Terry McCarthy, SFO

When using the term the dignity of the human person, Pope John Paul II adds the word “transcendent.” Or the Transcendent Dignity of the Human Person. My little dictionary has several definitions for transcendent. All of them say “beyond or exceeding” such as, beyond the limits of all possible experience and knowledge, beyond comprehension or exceeding usual limits.

One of the great mysteries of our faith is this special thing, our human dignity. About the time we think we have our mind wrapped around this mystery, our fallen nature takes over and unravels it for us. The we start to pick up the threads and put them together again only to have this lower nature of ours unravel them again. This then become a contest between our higher and lower natures to see which one will be the most persistent. Possibly this is beyond our comprehension or experience or knowledge. Or a mystery?

Our search for the real meaning to our real dignity seems almost like a search for the Holy Grail. We hear about it but never quite seem to find the real thing.

Or so we think.

The Holy Grail is on our altar every day. Our Dignity is within us. St. Bonaventure in his book The Souls Journey Into God, chapter 4, says “It seems amazing when it has been shown that God is so close to our souls that so few should be aware of the First Principal within themselves.”

I have long felt that our Seraphic Father, St. Francis, finally grasped the real dignity of the human person when he embraced the leper. When at last he did embrace the leper, he embraced many more things, like the dignity of all creation. At last, Francis was now able to embrace the universe.

We too must embrace our private leper(s) and this can only be done when we can see the dignity of that person. The homeless, drug addicts, the haves and have nots, our supervisors, fellow workers, the person working for us, the sick, unborn. Yes, all of these have been created in the image and likeness of God. They too possess this transcendent dignity.

From the very beginning, God has worked hard to convince us of our dignity, our transcendent dignity. He starts out in Genesis 1:26: “then God said: ’Let us make man in our image, after our likeness.” Then in verse 27, “God created man in his image; in the divine image he created them.” Reading on we find in verse 31 that “God looked at everything he had made, and he found it very good.” God did not find everything just good, he found everything VERY good. God continues to try to get this idea across to us.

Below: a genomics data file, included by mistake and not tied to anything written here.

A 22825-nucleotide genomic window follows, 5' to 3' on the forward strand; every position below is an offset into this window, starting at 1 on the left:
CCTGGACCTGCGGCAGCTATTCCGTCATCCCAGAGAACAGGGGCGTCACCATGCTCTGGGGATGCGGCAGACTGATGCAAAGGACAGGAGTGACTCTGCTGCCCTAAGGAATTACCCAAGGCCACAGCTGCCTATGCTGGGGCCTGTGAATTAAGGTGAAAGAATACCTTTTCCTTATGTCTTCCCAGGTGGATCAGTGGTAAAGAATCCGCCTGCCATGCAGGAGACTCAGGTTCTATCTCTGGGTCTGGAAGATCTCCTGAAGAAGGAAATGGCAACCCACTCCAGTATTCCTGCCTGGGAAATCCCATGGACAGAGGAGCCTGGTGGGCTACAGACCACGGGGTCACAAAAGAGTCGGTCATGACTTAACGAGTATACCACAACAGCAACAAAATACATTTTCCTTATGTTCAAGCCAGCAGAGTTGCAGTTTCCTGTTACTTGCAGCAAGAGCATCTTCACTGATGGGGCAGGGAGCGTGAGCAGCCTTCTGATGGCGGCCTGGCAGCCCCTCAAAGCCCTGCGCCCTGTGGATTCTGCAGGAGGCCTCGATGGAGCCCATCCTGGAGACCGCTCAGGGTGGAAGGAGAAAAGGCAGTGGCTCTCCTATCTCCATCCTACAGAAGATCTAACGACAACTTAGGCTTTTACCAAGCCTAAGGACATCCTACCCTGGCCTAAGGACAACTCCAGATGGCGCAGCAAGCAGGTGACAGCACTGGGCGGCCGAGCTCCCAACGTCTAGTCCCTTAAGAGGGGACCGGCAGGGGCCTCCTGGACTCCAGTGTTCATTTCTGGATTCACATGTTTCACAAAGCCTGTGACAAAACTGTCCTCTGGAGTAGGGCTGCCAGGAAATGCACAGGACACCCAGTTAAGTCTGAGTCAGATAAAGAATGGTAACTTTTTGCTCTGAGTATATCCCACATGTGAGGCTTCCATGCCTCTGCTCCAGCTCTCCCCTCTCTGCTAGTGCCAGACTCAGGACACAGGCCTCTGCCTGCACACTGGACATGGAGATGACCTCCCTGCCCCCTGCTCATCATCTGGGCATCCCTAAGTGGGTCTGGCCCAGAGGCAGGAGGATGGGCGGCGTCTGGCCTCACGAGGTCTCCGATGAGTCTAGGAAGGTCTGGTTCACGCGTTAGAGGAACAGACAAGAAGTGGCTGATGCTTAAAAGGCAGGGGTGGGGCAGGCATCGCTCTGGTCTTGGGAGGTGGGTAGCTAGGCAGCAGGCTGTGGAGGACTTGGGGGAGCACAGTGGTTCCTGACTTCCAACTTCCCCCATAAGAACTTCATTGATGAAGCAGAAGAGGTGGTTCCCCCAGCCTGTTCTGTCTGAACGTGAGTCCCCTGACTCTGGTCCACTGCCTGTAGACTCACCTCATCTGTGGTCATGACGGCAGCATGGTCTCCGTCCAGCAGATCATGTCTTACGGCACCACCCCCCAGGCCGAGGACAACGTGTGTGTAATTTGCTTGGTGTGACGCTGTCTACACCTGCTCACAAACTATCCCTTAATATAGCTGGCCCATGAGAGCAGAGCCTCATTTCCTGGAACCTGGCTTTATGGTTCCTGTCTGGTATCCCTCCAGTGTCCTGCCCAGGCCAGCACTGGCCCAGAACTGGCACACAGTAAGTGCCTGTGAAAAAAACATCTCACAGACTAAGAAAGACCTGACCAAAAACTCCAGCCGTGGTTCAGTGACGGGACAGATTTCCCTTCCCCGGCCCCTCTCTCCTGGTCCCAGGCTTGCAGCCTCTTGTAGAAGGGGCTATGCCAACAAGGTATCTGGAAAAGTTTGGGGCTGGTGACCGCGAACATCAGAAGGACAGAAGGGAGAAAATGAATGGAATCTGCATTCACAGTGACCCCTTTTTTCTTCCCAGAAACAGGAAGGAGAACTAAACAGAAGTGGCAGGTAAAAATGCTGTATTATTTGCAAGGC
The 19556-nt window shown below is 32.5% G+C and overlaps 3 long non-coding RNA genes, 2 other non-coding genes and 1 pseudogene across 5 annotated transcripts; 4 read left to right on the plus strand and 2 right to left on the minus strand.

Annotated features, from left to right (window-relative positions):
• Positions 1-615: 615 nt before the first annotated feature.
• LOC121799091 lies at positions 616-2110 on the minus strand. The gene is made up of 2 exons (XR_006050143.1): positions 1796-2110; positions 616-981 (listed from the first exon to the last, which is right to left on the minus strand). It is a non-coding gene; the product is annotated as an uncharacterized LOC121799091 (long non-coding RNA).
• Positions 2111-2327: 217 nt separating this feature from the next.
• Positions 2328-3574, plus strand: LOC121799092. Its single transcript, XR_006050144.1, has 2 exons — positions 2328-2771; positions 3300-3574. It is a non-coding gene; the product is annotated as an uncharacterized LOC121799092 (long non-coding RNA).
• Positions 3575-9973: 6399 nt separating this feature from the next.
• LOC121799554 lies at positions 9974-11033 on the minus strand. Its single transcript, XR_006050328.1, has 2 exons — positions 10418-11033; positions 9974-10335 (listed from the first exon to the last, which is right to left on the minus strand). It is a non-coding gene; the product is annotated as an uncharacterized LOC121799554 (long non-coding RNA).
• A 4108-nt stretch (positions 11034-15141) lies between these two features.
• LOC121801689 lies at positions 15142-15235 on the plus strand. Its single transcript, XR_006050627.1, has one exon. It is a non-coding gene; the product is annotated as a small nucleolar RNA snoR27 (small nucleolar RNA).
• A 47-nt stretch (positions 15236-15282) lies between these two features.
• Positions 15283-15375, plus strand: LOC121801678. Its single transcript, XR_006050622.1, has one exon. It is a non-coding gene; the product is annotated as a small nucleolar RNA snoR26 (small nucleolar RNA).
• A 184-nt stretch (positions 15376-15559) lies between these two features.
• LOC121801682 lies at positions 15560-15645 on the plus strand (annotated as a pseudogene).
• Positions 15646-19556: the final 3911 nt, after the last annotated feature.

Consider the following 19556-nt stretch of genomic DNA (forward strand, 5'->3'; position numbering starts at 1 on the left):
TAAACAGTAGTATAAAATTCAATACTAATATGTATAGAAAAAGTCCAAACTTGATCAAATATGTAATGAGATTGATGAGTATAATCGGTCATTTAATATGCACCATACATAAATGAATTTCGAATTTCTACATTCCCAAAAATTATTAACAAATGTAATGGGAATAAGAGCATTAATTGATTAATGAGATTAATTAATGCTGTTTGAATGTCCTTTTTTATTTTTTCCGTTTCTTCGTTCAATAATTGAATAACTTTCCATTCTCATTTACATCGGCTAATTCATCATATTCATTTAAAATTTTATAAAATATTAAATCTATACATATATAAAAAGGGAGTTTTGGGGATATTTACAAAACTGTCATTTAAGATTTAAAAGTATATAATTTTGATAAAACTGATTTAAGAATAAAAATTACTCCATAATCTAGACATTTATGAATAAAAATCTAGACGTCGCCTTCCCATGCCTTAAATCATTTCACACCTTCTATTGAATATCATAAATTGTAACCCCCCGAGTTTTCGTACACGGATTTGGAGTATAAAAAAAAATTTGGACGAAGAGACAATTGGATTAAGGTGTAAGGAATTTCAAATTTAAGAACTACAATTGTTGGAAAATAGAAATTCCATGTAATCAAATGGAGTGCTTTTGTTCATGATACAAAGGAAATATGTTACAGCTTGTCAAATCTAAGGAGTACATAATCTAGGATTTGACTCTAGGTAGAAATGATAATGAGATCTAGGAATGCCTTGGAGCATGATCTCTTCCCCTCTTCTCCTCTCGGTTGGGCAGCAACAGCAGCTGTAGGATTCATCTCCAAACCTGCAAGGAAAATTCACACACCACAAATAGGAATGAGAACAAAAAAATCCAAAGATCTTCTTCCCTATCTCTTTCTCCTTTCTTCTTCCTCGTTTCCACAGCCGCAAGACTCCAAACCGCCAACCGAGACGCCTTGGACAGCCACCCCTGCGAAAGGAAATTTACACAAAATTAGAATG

Psalm 139 is a good one to read completely. For now, let’s just look at verses 14 and 15; “I give you thanks that I am fearfully, wonderfully made; wonderful are your works. My soul also you knew full well; nor was my frame unknown to you. When I was made in secret, when I was fashioned in the depths of the earth.” Just how important are we, how dignified are we? The psalmist is saying that God knew us from when we were being formed.

On to Matthew 10:29-31: “Are not two sparrows sold for a small coin? Yet not one of them falls to the ground without your Father’s knowledge. even all the hairs of your head are counted. So do not be afraid; you are worth more than many sparrows.” Even here Christ says not “his” but rather “your Father’s consent.”

In Matthew 25 we again see Christ saying we are like him; other Christs. At the last judgment in Matthew 25:40 we read: ”And the king will say to them in reply, “Amen, I say to you, whatever you did for one of these least brothers of mine, you did for me’ and again in verse 45, “He will answer them, ‘Amen, I say to you, what you did not do for one of these least ones, you did not do for me.’

As for myself, the most interesting part in the Bible related to our kinship to Christ is in the Acts of the Apostles, 9:4-5. This is the first of three accounts in the Acts about the conversion of Saul later to be called Paul. As Saul was on his way to Damascus to arrest followers of Christ, a light from the sky flashed about him: “He fell to the ground and heard a voice saying to him, “Saul, Saul, why are you persecuting me?” He said, “Who are you, sir?” The reply came, “I am Jesus, whom you are persecuting.” Jesus took this persecution personally. The voice did not say he was persecuting something like “my people” rather the voice said “I am Jesus, whom you are persecuting.”

Would this qualify for going from Gospel to life and life to Gospel?

We are told it is important for us to increase our comfort zone. We should include in our comfort zone our nearness to Christ. We should feel comfortable in moving the idea of Christ as my brother from our minds to our hearts. Francis must have been comfortable when singing that he was the Herald of the Great King.

The Apostolic Exhortation on the Laity, Christifidelis Laici, notes that we have been anointed in Christ’s mission as priest, prophet and king. We are anointed first in baptism then further developed in confirmation. In Old Testament times, only kings and priests were anointed. Now since the time of Christ we are all anointed into the body of Christ.

Our transcendent dignity is as indescribable as it is unrepeatable. Again from Christefidelis Laici (no.17) there are three powerful quotes supporting this awesome fact:

St. Leo the Great: “Acknowledge, O Christian, you dignity.”

St. Maximus: “Ponder the honor that has made your sharers in this mystery!”

St. Augustine: “Let us rejoice and give thanks: We have not only become Christians, but Christ himself...Stand in awe and rejoice: we have become Christ.”

We are tempted to join with Mary in her Magnificat “the Lord has done great things for me.”